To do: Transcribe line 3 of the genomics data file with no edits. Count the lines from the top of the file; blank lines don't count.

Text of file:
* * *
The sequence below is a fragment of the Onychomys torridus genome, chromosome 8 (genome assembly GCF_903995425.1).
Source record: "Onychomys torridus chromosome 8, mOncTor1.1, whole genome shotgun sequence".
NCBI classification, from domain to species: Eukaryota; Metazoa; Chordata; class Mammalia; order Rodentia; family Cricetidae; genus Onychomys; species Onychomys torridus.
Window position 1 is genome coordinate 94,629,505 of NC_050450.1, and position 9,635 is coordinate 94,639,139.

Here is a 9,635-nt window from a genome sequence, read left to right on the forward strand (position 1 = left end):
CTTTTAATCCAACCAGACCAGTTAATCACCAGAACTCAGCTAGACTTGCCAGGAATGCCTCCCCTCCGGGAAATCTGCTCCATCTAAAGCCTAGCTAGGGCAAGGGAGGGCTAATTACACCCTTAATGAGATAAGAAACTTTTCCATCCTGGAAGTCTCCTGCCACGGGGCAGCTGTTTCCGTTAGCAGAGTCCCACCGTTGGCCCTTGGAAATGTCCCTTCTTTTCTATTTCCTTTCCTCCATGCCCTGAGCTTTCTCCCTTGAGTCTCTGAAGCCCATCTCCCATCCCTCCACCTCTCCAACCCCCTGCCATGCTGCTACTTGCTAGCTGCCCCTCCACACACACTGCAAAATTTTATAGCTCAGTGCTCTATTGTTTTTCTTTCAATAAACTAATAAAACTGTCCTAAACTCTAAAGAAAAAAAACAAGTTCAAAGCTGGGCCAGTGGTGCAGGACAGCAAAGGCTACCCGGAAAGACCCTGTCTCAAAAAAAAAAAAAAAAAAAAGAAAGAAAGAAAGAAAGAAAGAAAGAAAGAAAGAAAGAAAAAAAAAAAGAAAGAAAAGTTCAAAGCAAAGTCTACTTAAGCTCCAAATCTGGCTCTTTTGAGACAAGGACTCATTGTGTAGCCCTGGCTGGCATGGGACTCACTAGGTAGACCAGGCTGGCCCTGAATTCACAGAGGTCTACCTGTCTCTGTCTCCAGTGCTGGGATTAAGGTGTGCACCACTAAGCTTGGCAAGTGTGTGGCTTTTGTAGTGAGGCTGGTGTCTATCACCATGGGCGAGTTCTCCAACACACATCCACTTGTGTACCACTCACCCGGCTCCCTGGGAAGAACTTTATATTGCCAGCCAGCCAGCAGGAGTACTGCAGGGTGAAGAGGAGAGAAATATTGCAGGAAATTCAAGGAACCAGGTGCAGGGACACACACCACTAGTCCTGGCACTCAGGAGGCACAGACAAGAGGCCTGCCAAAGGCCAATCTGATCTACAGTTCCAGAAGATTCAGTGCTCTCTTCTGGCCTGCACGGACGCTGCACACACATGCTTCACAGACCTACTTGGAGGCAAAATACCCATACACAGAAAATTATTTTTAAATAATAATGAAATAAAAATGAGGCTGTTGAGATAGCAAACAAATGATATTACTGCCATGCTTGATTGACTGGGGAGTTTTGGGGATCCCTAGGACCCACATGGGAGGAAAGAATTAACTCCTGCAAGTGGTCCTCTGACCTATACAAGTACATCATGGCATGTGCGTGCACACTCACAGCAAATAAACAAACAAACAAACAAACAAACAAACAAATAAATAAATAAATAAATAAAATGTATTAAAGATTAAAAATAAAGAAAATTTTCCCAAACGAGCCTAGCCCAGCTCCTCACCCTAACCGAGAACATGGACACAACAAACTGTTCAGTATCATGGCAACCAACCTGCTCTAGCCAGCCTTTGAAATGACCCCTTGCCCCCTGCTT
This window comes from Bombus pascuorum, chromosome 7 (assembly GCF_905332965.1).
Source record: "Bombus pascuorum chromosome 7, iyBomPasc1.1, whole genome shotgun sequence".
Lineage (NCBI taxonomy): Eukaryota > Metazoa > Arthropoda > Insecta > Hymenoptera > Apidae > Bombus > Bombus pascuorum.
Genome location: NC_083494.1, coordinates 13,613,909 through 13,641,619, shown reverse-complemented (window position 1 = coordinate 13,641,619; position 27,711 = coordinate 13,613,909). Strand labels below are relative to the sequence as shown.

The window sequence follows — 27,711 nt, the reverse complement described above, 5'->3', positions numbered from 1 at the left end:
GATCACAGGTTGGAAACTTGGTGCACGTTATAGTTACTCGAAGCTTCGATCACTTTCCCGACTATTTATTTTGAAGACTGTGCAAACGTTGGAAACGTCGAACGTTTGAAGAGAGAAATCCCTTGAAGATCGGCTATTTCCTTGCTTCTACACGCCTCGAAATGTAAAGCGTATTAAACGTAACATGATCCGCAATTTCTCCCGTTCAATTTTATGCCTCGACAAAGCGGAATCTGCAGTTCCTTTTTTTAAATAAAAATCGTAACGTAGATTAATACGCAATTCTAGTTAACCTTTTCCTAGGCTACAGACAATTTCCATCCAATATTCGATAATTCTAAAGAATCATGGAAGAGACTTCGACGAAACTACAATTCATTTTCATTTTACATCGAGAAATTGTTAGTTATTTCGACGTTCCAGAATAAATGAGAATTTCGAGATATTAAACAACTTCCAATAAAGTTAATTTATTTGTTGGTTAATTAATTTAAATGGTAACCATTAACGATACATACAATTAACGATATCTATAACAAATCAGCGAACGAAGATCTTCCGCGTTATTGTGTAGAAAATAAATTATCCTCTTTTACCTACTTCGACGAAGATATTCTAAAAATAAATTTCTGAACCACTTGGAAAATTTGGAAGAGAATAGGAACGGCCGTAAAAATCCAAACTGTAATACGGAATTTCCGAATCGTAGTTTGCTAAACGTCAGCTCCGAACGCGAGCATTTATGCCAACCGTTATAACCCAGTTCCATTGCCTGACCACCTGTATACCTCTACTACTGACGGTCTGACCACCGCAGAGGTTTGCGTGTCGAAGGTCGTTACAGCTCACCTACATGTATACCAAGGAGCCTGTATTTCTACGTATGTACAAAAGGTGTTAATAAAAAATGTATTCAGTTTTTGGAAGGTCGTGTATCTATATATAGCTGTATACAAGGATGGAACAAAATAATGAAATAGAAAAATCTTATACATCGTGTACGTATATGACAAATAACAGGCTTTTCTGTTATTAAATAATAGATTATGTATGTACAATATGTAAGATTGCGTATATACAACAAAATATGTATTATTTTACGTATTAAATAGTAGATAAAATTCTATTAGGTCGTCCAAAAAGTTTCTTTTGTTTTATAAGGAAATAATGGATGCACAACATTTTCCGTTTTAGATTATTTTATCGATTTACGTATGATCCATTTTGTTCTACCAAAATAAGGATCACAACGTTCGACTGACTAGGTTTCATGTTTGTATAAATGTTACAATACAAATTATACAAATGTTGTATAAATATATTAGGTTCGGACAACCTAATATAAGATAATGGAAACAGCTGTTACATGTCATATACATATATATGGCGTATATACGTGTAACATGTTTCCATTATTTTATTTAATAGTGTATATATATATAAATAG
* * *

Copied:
NCBI classification, from domain to species: Eukaryota; Metazoa; Chordata; class Mammalia; order Rodentia; family Cricetidae; genus Onychomys; species Onychomys torridus.